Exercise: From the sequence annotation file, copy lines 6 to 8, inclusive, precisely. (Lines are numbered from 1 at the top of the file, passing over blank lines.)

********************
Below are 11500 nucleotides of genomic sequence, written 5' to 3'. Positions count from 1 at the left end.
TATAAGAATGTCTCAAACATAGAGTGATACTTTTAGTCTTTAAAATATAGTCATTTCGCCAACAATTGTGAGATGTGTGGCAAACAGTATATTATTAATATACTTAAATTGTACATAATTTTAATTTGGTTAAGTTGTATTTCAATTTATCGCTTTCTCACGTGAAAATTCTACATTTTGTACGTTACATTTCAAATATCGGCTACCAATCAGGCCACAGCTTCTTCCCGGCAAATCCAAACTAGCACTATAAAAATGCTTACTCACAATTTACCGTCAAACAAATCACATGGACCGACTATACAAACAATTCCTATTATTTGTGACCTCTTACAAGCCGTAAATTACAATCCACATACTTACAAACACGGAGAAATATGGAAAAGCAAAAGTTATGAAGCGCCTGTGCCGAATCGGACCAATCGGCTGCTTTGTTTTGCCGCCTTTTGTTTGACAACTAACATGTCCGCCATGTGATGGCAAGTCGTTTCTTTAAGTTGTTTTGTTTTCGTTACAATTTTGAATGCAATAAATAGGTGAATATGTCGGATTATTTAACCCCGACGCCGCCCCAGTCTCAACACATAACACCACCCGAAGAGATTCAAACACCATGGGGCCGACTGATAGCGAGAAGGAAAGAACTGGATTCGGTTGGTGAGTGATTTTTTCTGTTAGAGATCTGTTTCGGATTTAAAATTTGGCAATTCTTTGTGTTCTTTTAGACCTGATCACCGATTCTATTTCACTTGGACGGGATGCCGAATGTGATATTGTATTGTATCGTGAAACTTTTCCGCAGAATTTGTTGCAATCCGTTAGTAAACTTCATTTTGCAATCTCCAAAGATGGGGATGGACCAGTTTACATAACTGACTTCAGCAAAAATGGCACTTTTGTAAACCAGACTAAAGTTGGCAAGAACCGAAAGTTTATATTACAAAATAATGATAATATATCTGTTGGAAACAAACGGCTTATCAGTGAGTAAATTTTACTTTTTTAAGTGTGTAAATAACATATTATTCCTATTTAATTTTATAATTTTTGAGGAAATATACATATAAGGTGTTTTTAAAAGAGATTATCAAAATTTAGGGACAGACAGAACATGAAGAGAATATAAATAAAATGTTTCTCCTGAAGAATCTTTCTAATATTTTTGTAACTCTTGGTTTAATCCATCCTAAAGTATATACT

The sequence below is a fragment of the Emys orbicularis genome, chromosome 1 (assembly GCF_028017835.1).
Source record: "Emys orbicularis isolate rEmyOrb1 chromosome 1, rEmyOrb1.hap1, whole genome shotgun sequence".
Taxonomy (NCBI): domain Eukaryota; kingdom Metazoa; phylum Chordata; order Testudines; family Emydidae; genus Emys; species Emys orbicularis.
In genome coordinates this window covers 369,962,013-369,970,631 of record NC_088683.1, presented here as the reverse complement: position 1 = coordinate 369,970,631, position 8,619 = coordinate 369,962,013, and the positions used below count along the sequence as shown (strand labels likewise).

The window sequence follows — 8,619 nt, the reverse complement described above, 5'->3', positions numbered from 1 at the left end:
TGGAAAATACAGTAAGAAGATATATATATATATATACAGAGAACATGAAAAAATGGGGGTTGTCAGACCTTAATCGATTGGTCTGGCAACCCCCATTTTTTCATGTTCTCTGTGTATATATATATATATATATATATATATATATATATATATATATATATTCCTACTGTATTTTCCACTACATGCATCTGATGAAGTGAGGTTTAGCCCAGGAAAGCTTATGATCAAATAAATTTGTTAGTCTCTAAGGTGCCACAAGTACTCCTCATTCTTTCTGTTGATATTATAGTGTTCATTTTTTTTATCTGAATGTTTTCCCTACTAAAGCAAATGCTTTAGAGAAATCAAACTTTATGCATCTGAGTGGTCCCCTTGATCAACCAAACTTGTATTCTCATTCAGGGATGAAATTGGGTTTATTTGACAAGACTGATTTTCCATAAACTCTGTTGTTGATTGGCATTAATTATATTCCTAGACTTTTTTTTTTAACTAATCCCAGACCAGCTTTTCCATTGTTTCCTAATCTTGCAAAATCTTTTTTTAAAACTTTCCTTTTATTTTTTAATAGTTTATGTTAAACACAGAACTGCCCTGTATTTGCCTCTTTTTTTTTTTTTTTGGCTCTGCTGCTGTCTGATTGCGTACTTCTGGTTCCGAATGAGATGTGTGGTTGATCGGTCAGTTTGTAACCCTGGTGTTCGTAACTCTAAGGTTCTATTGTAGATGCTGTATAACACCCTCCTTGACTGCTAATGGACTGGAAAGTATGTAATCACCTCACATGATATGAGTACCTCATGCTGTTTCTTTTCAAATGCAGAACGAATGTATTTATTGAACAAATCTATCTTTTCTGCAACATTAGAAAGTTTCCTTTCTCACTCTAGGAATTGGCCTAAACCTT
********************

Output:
In genome coordinates this window covers 369,962,013-369,970,631 of record NC_088683.1, presented here as the reverse complement: position 1 = coordinate 369,970,631, position 8,619 = coordinate 369,962,013, and the positions used below count along the sequence as shown (strand labels likewise).

The window sequence follows — 8,619 nt, the reverse complement described above, 5'->3', positions numbered from 1 at the left end:
TGGAAAATACAGTAAGAAGATATATATATATATATACAGAGAACATGAAAAAATGGGGGTTGTCAGACCTTAATCGATTGGTCTGGCAACCCCCATTTTTTCATGTTCTCTGTGTATATATATATATATATATATATATATATATATATATATATATATATTCCTACTGTATTTTCCACTACATGCATCTGATGAAGTGAGGTTTAGCCCAGGAAAGCTTATGATCAAATAAATTTGTTAGTCTCTAAGGTGCCACAAGTACTCCTCATTCTTTCTGTTGATATTATAGTGTTCATTTTTTTTATCTGAATGTTTTCCCTACTAAAGCAAATGCTTTAGAGAAATCAAACTTTATGCATCTGAGTGGTCCCCTTGATCAACCAAACTTGTATTCTCATTCAGGGATGAAATTGGGTTTATTTGACAAGACTGATTTTCCATAAACTCTGTTGTTGATTGGCATTAATTATATTCCTAGACTTTTTTTTTTAACTAATCCCAGACCAGCTTTTCCATTGTTTCCTAATCTTGCAAAATCTTTTTTTAAAACTTTCCTTTTATTTTTTAATAGTTTATGTTAAACACAGAACTGCCCTGTATTTGCCTCTTTTTTTTTTTTTTTGGCTCTGCTGCTGTCTGATTGCGTACTTCTGGTTCCGAATGAGATGTGTGGTTGATCGGTCAGTTTGTAACCCTGGTGTTCGTAACTCTAAGGTTCTATTGTAGATGCTGTATAACACCCTCCTTGACTGCTAATGGACTGGAAAGTATGTAATCACCTCACATGATATGAGTACCTCATGCTGTTTCTTTTCAAATGCAGAACGAATGTATTTATTGAACAAATCTATCTTTTCTGCAACATTAGAAAGTTTCCTTTCTCACTCTAGGAATTGGCCTAAACCTT